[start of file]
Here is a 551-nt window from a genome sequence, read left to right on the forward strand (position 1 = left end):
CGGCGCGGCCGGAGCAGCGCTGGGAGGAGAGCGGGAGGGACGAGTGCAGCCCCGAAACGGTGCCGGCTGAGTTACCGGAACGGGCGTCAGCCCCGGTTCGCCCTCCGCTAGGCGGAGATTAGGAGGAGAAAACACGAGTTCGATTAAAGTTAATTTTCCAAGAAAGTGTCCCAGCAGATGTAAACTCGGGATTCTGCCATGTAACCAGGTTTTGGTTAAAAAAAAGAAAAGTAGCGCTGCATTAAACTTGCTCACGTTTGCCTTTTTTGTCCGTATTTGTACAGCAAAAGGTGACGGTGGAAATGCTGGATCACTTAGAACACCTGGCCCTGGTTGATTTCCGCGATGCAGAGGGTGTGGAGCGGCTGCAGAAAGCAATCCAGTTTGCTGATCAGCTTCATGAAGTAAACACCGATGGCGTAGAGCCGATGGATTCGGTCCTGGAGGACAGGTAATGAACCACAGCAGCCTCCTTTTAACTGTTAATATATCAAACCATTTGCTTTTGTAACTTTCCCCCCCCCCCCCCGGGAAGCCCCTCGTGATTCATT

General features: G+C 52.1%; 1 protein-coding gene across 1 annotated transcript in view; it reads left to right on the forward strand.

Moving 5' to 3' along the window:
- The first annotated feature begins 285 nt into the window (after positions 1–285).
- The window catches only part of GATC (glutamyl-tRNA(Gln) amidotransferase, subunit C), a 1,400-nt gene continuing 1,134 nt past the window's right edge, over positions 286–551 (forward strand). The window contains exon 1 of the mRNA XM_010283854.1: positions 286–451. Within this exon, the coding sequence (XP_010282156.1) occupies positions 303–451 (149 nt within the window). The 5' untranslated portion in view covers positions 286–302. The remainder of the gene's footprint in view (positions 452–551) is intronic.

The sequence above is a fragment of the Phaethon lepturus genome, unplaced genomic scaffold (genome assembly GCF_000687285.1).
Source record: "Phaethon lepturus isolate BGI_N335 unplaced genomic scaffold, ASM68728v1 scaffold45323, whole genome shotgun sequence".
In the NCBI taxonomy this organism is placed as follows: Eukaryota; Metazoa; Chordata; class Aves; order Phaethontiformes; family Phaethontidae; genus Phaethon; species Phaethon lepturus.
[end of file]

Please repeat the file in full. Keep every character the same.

Here is a 551-nt window from a genome sequence, read left to right on the forward strand (position 1 = left end):
CGGCGCGGCCGGAGCAGCGCTGGGAGGAGAGCGGGAGGGACGAGTGCAGCCCCGAAACGGTGCCGGCTGAGTTACCGGAACGGGCGTCAGCCCCGGTTCGCCCTCCGCTAGGCGGAGATTAGGAGGAGAAAACACGAGTTCGATTAAAGTTAATTTTCCAAGAAAGTGTCCCAGCAGATGTAAACTCGGGATTCTGCCATGTAACCAGGTTTTGGTTAAAAAAAAGAAAAGTAGCGCTGCATTAAACTTGCTCACGTTTGCCTTTTTTGTCCGTATTTGTACAGCAAAAGGTGACGGTGGAAATGCTGGATCACTTAGAACACCTGGCCCTGGTTGATTTCCGCGATGCAGAGGGTGTGGAGCGGCTGCAGAAAGCAATCCAGTTTGCTGATCAGCTTCATGAAGTAAACACCGATGGCGTAGAGCCGATGGATTCGGTCCTGGAGGACAGGTAATGAACCACAGCAGCCTCCTTTTAACTGTTAATATATCAAACCATTTGCTTTTGTAACTTTCCCCCCCCCCCCCCGGGAAGCCCCTCGTGATTCATT

General features: G+C 52.1%; 1 protein-coding gene across 1 annotated transcript in view; it reads left to right on the forward strand.

Moving 5' to 3' along the window:
- The first annotated feature begins 285 nt into the window (after positions 1–285).
- The window catches only part of GATC (glutamyl-tRNA(Gln) amidotransferase, subunit C), a 1,400-nt gene continuing 1,134 nt past the window's right edge, over positions 286–551 (forward strand). The window contains exon 1 of the mRNA XM_010283854.1: positions 286–451. Within this exon, the coding sequence (XP_010282156.1) occupies positions 303–451 (149 nt within the window). The 5' untranslated portion in view covers positions 286–302. The remainder of the gene's footprint in view (positions 452–551) is intronic.

The sequence above is a fragment of the Phaethon lepturus genome, unplaced genomic scaffold (genome assembly GCF_000687285.1).
Source record: "Phaethon lepturus isolate BGI_N335 unplaced genomic scaffold, ASM68728v1 scaffold45323, whole genome shotgun sequence".
In the NCBI taxonomy this organism is placed as follows: Eukaryota; Metazoa; Chordata; class Aves; order Phaethontiformes; family Phaethontidae; genus Phaethon; species Phaethon lepturus.